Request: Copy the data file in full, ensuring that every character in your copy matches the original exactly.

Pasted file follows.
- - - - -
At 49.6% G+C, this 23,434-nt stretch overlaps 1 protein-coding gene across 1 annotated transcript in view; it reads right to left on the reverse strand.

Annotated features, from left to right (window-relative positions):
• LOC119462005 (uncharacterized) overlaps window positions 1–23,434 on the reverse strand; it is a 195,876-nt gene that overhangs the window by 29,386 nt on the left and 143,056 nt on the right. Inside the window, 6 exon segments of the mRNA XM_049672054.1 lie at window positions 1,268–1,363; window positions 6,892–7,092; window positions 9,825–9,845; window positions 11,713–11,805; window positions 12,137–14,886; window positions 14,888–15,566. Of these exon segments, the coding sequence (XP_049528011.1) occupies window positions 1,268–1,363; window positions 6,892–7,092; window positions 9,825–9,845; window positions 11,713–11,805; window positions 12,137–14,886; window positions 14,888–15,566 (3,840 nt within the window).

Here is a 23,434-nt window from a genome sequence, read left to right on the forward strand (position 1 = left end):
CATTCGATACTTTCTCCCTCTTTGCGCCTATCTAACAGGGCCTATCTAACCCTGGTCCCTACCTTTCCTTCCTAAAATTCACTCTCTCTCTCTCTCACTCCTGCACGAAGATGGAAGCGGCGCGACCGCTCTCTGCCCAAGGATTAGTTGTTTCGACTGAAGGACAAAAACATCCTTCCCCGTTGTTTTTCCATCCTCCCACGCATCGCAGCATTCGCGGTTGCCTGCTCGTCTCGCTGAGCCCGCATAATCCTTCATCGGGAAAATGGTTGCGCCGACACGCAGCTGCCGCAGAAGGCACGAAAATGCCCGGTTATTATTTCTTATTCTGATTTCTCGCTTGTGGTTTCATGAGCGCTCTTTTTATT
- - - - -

At 49.6% G+C, this 23,434-nt stretch overlaps 1 protein-coding gene across 1 annotated transcript in view; it reads right to left on the reverse strand.

Annotated features, from left to right (window-relative positions):
• LOC119462005 (uncharacterized) overlaps window positions 1–23,434 on the reverse strand; it is a 195,876-nt gene that overhangs the window by 29,386 nt on the left and 143,056 nt on the right. Inside the window, 6 exon segments of the mRNA XM_049672054.1 lie at window positions 1,268–1,363; window positions 6,892–7,092; window positions 9,825–9,845; window positions 11,713–11,805; window positions 12,137–14,886; window positions 14,888–15,566. Of these exon segments, the coding sequence (XP_049528011.1) occupies window positions 1,268–1,363; window positions 6,892–7,092; window positions 9,825–9,845; window positions 11,713–11,805; window positions 12,137–14,886; window positions 14,888–15,566 (3,840 nt within the window).

Here is a 23,434-nt window from a genome sequence, read left to right on the forward strand (position 1 = left end):
CATTCGATACTTTCTCCCTCTTTGCGCCTATCTAACAGGGCCTATCTAACCCTGGTCCCTACCTTTCCTTCCTAAAATTCACTCTCTCTCTCTCTCACTCCTGCACGAAGATGGAAGCGGCGCGACCGCTCTCTGCCCAAGGATTAGTTGTTTCGACTGAAGGACAAAAACATCCTTCCCCGTTGTTTTTCCATCCTCCCACGCATCGCAGCATTCGCGGTTGCCTGCTCGTCTCGCTGAGCCCGCATAATCCTTCATCGGGAAAATGGTTGCGCCGACACGCAGCTGCCGCAGAAGGCACGAAAATGCCCGGTTATTATTTCTTATTCTGATTTCTCGCTTGTGGTTTCATGAGCGCTCTTTTTATT